>>> for k in spam:

...   print(k)

...   print(spam[k])

...   print('==========')

...

age

99

==========

name

Al

==========

>>>

## Practice Exercises, Chapter 12, Set C

Practice exercises can be found at http://invpy.com/hackingpractice12C.

## The Difference Between Dictionaries and Lists

Dictionaries are like lists in many ways, but there are a few important differences:

1.      Dictionary items are not in any order. There is no “first” or “last” item in a dictionary like there is in a list.

2.      Dictionaries do not have concatenation with the + operator. If you want to add a new item, you can just use indexing with a new key. For example, foo['a new key'] = 'a string'

3.      Lists only have integer index values that range from 0 to the length of the list minus one. But dictionaries can have any key. If you have a dictionary stored in a variable spam, then you can store a value in spam[3] without needing values for spam[0], spam[1], or spam[2] first.

## Finding Items is Faster with Dictionaries Than Lists

detectEnglish.py

15.     englishWords = {}

In the loadDictionary() function, we will store all the words in the “dictionary file” (as in, a file that has all the words in an English dictionary book) in a dictionary value (as in, the Python data type.) The similar names are unfortunate, but they are two completely different things.

We could have also used a list to store the string values of each word from the dictionary file. The reason we use a dictionary is because the in operator works faster on dictionaries than lists. Imagine that we had the following list and dictionary values:

>>> listVal = ['spam', 'eggs', 'bacon']

>>> dictionaryVal = {'spam':0, 'eggs':0, 'bacon':0}

Python can evaluate the expression 'bacon' in dictionaryVal a little bit faster than 'bacon' in listVal. The reason is technical and you don’t need to know it for the purposes of this book (but you can read more about it at http://invpy.com/listvsdict). This faster speed doesn’t make that much of a difference for lists and dictionaries with only a few items in them like in the above example. But our detectEnglish module will have tens of thousands of items, and the expression word in ENGLISH_WORDS will be evaluated many times when the isEnglish() function is called. The speed difference really adds up for the detectEnglish module.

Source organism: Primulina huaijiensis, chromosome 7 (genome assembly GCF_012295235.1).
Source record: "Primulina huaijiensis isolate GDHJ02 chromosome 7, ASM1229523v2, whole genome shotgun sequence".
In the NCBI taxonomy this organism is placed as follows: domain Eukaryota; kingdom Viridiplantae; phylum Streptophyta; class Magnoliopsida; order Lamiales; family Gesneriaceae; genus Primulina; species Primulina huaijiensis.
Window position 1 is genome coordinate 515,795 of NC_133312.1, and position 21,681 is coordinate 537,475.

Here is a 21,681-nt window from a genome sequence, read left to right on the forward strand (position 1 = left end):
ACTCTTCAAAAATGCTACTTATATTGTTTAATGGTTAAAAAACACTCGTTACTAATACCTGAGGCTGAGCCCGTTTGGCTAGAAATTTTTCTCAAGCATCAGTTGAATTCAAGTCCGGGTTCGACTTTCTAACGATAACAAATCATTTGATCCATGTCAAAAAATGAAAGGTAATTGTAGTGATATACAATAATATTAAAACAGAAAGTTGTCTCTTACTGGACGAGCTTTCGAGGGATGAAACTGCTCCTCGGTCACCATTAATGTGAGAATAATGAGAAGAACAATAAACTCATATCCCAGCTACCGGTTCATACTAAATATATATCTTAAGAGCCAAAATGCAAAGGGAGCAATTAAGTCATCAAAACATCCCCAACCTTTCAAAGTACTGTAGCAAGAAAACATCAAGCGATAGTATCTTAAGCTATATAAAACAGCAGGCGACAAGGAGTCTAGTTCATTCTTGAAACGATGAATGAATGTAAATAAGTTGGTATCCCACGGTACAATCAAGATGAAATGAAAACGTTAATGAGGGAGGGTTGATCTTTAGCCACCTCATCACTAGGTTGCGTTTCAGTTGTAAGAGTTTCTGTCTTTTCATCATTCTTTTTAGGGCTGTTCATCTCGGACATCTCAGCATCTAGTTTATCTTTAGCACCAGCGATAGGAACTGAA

## The split() Method

The split() string method returns a list of several strings. The “split” between each string occurs wherever a space is. For an example of how the split() string method works, try typing this into the shell:

>>> 'My very energetic mother    just served us Nutella.'.split()

['My', 'very', 'energetic', 'mother', 'just', 'served', 'us', 'Nutella.']

>>>

The result is a list of eight strings, one string for each of the words in the original string. The spaces are dropped from the items in the list (even if there is more than one space). You can pass an optional argument to the split() method to tell it to split on a different string other than just a space. Try typing the following into the interactive shell:

>>> 'helloXXXworldXXXhowXXXareXXyou?'.split('XXX')

['hello', 'world', 'how', 'areXXyou?']

>>>

detectEnglish.py

Line 16 is a for loop that will set the word variable to each value in the list dictionaryFile.read().split('\n'). Let’s break this expression down. dictionaryFile is the variable that stores the file object of the opened file. The dictionaryFile.read() method call will read the entire file and return it as a very large string value. On this string, we will call the split() method and split on newline characters. This split() call will return a list value made up of each word in the dictionary file (because the dictionary file has one word per line.)

This is why the expression dictionaryFile.read().split('\n') will evaluate to a list of string values. Since the dictionary text file has one word on each line, the strings in the list that split() returns will each have one word.

## The None Value

None is a special value that you can assign to a variable. The None value represents the lack of a value. None is the only value of the data type NoneType. (Just like how the Boolean data type has only two values, the NoneType data type has only one value, None.) It can be very useful to use the None value when you need a value that means “does not exist”. The None value is always written without quotes and with a capital “N” and lowercase “one”.